The long post in a nutshell: I think eBay wants to use Skype as a distribution platform for content, micro-paid for through PayPal and accessible on a wide range of devices.
There was no lack of expert opinion (here's a good one from a VC) regarding yesterday's purchase of Skype by eBay for a whopping $4.1 billion. The big question, of course, is why it paid so much for a VoIP company that doesn't apparently fit into eBay's ecommerce business model.
Even though I have never witnessed negotiations involving that much money, I can't imagine eBay just bursting in and throwing a huge pile of cash in front of Skype, take-it-or-leave-it style. I imagine the negotiations included at least some giving and taking and the price must have come down from Skype's initial demands. Which means that Skype valued itself even higher than the final $4.1B. Venture capitalists are by definition (Marx's definition, anyway) greedy, but not unreasonable. They must see something we don't.
Or do we.
Judging by its press release, eBay seems to be entering a pay-per-call business, that is advertising whose effectiveness is judged by the number of phone calls placed to the business through an ad unit, something like those late-night direct response TV shows. It also talks about integrating voice communications into the current marketplace to streamline shipments and payments. Fair enough.
On the surface, eBay is entering communication business and there's plenty of room for growth. We will see a tighter integration of Skype with web browsers and desktop applications. Already there are Skype toolbars. When the company develops a browser plugin, then "callto://" links will bring webpages and telephones much closer. Besides, Skype also finally puts eBay on users' desktops - a coveted screen real estate for any business - although how this plays out remains to be seen.
Since eBay owns a part of Craigslist, it also pieces together a puzzle that is a thriving marketplace, a vibrant and rapidly growing community, and a robust and versatile telephony and instant messaging application.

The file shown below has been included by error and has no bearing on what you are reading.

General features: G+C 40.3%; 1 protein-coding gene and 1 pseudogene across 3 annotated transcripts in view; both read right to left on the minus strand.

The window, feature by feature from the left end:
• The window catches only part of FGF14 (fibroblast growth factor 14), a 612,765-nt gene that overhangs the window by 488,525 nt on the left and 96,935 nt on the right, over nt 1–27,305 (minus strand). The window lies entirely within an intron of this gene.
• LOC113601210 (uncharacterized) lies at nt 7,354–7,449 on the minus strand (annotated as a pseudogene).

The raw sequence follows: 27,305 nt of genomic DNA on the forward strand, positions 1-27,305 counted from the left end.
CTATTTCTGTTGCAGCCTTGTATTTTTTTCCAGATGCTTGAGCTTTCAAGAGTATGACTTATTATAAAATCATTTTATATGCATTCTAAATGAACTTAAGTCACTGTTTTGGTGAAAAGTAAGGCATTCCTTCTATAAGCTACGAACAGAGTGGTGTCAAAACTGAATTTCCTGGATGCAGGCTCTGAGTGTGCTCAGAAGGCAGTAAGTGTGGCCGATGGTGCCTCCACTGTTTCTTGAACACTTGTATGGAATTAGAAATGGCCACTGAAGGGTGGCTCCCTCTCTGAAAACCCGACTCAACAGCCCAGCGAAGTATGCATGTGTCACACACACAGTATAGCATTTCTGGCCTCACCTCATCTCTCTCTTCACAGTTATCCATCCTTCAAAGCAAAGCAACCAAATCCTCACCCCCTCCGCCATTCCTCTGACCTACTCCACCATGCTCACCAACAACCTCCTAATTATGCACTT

eBay could also develop a store-front platform for individuals and small business that will be richer in features than anything ever before. The online stores will be able to process offline orders that come by phone, and do so automatically through voice menus, dramatically widening their reach. eBay will get a tiny cut from each transaction. Tiny cuts do add up.
All this, however, is the "glass-half-full" part of the equation. Another quote from the press release hints at the other part: "The acquisition also enables eBay and Skype to pursue entirely new lines of business."
This new line of business is content distribution, and as Apple has so dramatically demonstrated, that's where the real money is.
After Skype had released its API, someone has developed a small application called DialMP3. In developer's own words, "DialMP3 allows you to listen to any mp3 in your collection on your phone, wherever you are, as long as you can send an email (most mobile phone companies allow you to send SMS's to email addresses)."
Admittedly, the process is still a bit awkward, but consider the potential. Imagine a music library into which you can dial either with your Skype, or your cell phone, or even a land line. Finally, all those "free nights and weekends" will be put to good use. Also imagine each user paying a token amount - say, $0.01 - for each content unit, a song. The sound quality is good and the transfer is fast thanks to the Skype's distributed model. Payments are painless and barely noticeable, and are debited directly from your PayPal account. Who needs satellite radio then? Who needs (oh my God) iTunes?
The promise of this Long Tail story is huge. If you run a podcast for which your audience is willing to pay, now you can "monetize" it without resorting to "podvertising", a model few have managed to figure out anyway. It will be in eBay's best interest to encourage indie content, since it will get a tiny cut from each transaction, much like Google now gets filthy rich on other advertisers' backs. Audio books and music, archival speeches and customized playlists - slap a phone number on it and you are in business. Besides, Skype is also capable of video conferencing; consider it a model for streaming video content on demand.
Suddenly, the $4.1B begins to look like a real bargain.